We moved out here from the UK twenty years ago last month. We had the option of Auckland, Christchurch or Wellington. Of course in retrospect Auckland would have been the better bet from a property perspective but we chose Wellington over Christchurch, the city my wife was born in.
We were back there last week driving in from the West Coast over Arthurs Pass where we enjoyed watching the Keas keeping a beady eye on us as we filled up with petrol and then coasted down through the mountains past Castle Hill. I‘ve always wanted to stop there and this time we did. Originally I’m a Devon boy you see and Dartmoor is my Turangawaewae.
Most New Zealanders will understand this Maori term, my interpretation is that it’s the place where you come from, where you feel at home. Up on the Dartmoor Tors is where I feel most at ease. I’ve long conceded that I can’t think of a better place than Eastbourne, the New Zealand one that is, to die. Just so long as it is not any time soon. But I can’t help feeling that Dartmoor is where I’m from. It is just an issue you have to face when you marry someone from another country. One or both of you will end up out of place.
Castle Hill though is like a Dartmoor Tor on steroids, true its Limestone rather than Granite which takes it down a peg, but these stunning grey outcrops stand at the top of their own hills. Unlike Dartmoor they are surrounded by big proper mountains covered with snow, complete with ski fields. It was a fine Saturday when we were there and they were over run by tourists; local and foreign, rock climbers, picnickers, a wedding party, a young lad thirty years out of date with a ghetto blaster and then there were the strollers like us. There’s plenty of space though and it didn’t feel crowded. If you ever take that road I urge you to stop and walk.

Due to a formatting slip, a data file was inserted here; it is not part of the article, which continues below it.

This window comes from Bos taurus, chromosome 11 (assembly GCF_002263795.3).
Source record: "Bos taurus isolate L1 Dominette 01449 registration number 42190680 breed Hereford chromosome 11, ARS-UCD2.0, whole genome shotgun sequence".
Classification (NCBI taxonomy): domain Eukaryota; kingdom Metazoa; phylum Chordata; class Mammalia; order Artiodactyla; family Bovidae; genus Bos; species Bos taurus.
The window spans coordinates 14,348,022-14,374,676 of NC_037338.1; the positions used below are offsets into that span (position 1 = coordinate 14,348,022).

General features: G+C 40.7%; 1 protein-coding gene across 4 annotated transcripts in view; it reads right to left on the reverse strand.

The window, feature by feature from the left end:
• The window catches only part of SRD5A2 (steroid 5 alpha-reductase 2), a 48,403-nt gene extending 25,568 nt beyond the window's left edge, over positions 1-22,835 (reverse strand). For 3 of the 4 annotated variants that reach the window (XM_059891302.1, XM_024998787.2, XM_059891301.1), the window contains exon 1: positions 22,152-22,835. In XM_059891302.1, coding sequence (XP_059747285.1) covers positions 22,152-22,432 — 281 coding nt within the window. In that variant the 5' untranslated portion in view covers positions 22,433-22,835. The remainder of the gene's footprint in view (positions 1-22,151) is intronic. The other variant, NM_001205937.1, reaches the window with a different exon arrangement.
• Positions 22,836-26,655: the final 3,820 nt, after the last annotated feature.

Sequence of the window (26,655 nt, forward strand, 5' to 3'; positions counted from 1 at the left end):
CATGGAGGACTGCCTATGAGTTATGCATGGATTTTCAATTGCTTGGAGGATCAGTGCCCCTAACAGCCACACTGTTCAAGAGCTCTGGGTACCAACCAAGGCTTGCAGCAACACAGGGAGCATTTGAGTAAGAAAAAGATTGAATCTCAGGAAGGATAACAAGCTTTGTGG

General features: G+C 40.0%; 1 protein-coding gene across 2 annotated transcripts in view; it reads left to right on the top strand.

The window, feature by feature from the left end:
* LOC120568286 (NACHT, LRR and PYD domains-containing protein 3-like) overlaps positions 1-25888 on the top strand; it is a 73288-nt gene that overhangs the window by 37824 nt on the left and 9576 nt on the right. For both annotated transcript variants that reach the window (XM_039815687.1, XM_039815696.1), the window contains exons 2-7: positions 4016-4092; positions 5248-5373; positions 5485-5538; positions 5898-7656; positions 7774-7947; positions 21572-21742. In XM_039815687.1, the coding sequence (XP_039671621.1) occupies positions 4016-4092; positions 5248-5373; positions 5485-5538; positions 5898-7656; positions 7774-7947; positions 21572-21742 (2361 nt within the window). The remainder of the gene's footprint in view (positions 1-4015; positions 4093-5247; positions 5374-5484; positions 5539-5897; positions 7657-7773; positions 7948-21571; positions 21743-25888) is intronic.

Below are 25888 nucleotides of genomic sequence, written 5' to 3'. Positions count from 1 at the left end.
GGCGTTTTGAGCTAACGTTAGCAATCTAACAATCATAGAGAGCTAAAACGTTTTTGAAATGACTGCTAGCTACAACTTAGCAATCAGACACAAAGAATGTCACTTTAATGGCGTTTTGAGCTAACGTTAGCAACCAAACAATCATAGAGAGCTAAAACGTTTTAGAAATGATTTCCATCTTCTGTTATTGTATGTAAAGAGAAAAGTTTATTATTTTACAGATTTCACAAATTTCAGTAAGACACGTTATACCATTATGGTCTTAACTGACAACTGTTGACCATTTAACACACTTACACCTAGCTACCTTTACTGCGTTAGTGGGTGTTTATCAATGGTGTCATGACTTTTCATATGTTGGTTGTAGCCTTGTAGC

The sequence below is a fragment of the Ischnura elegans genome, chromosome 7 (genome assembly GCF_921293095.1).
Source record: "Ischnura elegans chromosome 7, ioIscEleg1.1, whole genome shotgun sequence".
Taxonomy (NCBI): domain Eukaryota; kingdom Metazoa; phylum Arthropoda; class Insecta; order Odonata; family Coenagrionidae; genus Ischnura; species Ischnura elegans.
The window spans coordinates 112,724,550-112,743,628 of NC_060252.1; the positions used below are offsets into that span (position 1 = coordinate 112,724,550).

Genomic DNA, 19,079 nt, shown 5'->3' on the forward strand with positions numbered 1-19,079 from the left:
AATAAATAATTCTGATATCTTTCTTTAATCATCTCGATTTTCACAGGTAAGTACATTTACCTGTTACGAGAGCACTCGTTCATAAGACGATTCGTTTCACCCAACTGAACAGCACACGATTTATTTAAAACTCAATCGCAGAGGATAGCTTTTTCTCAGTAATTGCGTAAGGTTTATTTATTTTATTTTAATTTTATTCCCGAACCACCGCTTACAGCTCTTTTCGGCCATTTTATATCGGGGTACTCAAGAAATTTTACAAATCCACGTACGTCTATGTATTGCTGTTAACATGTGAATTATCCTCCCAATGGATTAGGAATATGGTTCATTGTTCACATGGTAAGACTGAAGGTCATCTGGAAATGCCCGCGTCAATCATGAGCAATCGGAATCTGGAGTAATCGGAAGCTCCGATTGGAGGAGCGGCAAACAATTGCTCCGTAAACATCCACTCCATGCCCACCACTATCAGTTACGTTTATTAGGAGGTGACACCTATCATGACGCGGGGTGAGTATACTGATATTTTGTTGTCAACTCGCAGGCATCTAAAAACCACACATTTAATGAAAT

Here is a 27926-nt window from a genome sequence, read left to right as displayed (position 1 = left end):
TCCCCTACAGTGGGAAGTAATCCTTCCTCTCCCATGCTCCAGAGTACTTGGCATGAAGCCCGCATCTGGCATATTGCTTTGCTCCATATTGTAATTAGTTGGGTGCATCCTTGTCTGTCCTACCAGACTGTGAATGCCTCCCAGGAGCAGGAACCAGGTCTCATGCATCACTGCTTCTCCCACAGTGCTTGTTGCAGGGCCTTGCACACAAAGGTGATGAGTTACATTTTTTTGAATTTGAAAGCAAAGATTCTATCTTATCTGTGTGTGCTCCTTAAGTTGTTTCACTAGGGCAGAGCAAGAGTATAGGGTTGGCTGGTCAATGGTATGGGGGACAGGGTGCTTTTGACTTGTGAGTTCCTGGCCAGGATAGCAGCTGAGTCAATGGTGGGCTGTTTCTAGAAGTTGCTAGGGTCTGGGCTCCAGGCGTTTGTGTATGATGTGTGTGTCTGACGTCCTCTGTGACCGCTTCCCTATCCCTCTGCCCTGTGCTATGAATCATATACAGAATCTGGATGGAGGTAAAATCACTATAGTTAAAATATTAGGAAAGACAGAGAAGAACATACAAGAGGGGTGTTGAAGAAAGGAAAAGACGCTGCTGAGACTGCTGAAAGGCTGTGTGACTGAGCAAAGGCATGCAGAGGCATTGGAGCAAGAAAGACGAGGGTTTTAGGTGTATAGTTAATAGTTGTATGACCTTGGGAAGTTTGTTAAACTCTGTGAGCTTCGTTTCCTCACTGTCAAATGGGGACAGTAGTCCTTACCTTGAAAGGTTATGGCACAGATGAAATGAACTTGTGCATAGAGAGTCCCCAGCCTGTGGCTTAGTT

We stayed with a good friend in the middle of the city that night and walked on the Sunday through Hagley park. Through the trees and the blossom, the daffodils and bluebells, the ducks, dogs and golfers. We’d walked here a month or so before when it was cold and grey and icy and very uninviting. It’s a bloody good park – on a good day.
For most of the week though we stayed in Sumner in the very street my father-in-law has his earliest memories, sitting on the step outside his parents’ dairy, talking, no surprise there, to all and sundry. I’ve promised I’ll take him back in a month or so when it warms up properly – and I will. Sumner is a nice little surf village just on the edge of the city. Slightly buzzier than Eastbourne and rebuilding nicely after the earthquake, with a lovely new library for example.
I walked up in the hills behind the little village, up Captain Thomas’s path to the pass and then followed the Crater Rim track out to towards Godley Head. When my wife wasn’t working we drove out to the Head itself and walked back along the cliff path around the WWII gun emplacements. It was all very reminiscent of the South West Coast Path around the bottom left tip of England that I walked three years ago. We dropped into the beach at Taylors Mistake past the tiny cottages and through all the wild, beautiful, perfumed, pestilent flowers imported from foreign countries. It’s named after a ships’ captain ran aground in the mid-19th century, mistaking the beach for the river mouth at Sumner. If the surf is right the beach is full of wet suited, board toting youth. It wasn’t right and there was a Donald Trump lookalike in speedos sunning himself, a close enough resemblance to be disconcerting.
We went to a movie at the creaky old cinema, played tennis with friends, drank coffee at the cafes. I had a chilly sea swim. I could happily live in Sumner. So, if we went back twenty years would we change our decision and move elsewhere. Possibly. Too late of course. The road forks, you make your choices.